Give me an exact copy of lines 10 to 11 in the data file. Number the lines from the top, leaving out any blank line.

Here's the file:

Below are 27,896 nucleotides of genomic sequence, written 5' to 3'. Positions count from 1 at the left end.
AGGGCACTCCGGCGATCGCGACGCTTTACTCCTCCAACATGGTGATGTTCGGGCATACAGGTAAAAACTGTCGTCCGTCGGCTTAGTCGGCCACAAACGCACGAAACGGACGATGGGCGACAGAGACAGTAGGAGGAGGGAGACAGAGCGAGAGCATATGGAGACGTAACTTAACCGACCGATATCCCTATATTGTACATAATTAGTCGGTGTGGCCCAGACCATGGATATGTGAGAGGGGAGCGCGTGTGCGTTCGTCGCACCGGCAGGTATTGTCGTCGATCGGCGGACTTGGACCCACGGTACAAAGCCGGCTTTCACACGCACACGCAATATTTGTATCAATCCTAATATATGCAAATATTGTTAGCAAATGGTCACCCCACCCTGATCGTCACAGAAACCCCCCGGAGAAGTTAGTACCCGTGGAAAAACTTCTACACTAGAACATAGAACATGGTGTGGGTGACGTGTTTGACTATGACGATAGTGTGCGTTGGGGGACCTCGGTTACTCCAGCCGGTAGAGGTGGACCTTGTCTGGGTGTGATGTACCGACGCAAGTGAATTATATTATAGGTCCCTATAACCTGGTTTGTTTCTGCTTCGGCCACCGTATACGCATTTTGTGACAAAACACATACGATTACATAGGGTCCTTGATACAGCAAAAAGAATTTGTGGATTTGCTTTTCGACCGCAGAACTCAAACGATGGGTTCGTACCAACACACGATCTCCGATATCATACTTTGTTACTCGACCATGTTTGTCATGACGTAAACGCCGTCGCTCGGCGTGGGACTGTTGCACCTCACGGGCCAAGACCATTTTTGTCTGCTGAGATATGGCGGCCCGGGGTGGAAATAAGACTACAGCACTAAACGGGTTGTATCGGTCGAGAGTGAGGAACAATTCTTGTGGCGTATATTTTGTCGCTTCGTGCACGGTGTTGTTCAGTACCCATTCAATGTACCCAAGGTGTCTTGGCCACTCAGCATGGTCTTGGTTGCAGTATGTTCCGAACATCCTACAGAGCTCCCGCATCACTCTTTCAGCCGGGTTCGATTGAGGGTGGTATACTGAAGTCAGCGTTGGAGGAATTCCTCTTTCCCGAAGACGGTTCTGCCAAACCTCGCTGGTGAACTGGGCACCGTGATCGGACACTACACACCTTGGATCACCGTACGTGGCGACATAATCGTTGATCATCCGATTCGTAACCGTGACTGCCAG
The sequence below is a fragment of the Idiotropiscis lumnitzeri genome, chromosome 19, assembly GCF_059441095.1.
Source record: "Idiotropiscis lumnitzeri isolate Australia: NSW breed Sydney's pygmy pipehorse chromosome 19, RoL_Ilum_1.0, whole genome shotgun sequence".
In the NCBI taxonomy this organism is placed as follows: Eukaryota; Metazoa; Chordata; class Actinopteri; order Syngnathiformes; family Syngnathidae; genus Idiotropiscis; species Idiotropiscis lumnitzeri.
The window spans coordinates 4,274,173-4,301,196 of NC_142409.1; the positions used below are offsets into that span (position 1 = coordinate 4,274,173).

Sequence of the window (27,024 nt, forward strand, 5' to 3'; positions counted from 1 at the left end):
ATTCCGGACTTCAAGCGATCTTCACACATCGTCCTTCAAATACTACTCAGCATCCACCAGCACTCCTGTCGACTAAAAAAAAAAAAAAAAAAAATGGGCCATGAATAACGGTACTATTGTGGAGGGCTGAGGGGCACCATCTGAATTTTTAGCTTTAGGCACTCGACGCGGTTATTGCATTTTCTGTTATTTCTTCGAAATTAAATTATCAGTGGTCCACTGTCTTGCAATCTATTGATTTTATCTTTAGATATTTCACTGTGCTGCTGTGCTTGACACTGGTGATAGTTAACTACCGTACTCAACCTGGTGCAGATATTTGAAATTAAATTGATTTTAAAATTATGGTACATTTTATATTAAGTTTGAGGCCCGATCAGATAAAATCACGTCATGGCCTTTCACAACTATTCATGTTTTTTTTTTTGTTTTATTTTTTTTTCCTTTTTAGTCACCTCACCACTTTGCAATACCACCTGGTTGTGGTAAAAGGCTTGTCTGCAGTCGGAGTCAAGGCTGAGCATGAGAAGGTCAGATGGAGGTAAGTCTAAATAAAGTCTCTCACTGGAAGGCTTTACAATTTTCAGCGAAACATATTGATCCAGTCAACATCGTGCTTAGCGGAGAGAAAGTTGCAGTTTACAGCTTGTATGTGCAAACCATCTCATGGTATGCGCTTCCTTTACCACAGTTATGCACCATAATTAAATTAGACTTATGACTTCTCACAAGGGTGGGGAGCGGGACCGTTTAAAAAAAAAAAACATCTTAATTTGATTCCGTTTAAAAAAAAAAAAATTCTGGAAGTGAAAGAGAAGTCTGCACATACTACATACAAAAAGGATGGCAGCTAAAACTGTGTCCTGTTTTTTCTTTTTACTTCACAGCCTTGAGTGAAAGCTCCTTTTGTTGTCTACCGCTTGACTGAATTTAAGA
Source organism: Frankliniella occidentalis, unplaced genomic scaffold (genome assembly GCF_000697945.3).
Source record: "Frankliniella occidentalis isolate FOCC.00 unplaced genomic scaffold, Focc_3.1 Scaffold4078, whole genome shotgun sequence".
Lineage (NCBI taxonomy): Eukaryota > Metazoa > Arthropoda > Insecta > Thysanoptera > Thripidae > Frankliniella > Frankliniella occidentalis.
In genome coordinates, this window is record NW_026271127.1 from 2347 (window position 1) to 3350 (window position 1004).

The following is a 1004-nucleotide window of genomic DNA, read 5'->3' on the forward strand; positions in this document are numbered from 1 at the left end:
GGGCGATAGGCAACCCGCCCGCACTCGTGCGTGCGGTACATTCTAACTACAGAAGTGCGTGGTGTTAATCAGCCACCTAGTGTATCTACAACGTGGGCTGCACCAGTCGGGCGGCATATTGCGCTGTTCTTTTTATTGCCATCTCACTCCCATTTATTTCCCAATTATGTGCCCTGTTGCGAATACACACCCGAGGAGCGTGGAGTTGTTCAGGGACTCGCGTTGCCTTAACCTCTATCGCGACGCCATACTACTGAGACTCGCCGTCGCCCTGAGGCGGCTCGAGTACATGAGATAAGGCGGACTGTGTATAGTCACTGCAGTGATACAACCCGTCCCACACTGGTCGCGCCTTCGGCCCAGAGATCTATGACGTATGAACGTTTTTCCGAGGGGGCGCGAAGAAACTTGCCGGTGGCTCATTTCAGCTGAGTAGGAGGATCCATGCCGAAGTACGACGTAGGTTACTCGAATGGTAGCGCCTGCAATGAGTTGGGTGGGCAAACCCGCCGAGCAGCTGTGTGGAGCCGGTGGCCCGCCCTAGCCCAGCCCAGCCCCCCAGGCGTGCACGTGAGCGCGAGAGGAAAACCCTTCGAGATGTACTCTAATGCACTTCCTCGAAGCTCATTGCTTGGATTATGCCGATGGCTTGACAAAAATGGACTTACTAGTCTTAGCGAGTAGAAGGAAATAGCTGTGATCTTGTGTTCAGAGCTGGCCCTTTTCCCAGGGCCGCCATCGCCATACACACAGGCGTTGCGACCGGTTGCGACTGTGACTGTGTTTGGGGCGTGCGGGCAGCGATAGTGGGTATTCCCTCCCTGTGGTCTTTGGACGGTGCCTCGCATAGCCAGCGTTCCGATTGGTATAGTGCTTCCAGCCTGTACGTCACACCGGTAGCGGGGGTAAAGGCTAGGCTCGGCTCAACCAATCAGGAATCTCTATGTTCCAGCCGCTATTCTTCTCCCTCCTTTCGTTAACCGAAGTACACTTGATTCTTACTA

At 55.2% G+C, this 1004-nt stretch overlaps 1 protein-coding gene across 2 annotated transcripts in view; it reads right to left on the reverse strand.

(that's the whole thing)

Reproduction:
Source record: "Frankliniella occidentalis isolate FOCC.00 unplaced genomic scaffold, Focc_3.1 Scaffold4078, whole genome shotgun sequence".
Lineage (NCBI taxonomy): Eukaryota > Metazoa > Arthropoda > Insecta > Thysanoptera > Thripidae > Frankliniella > Frankliniella occidentalis.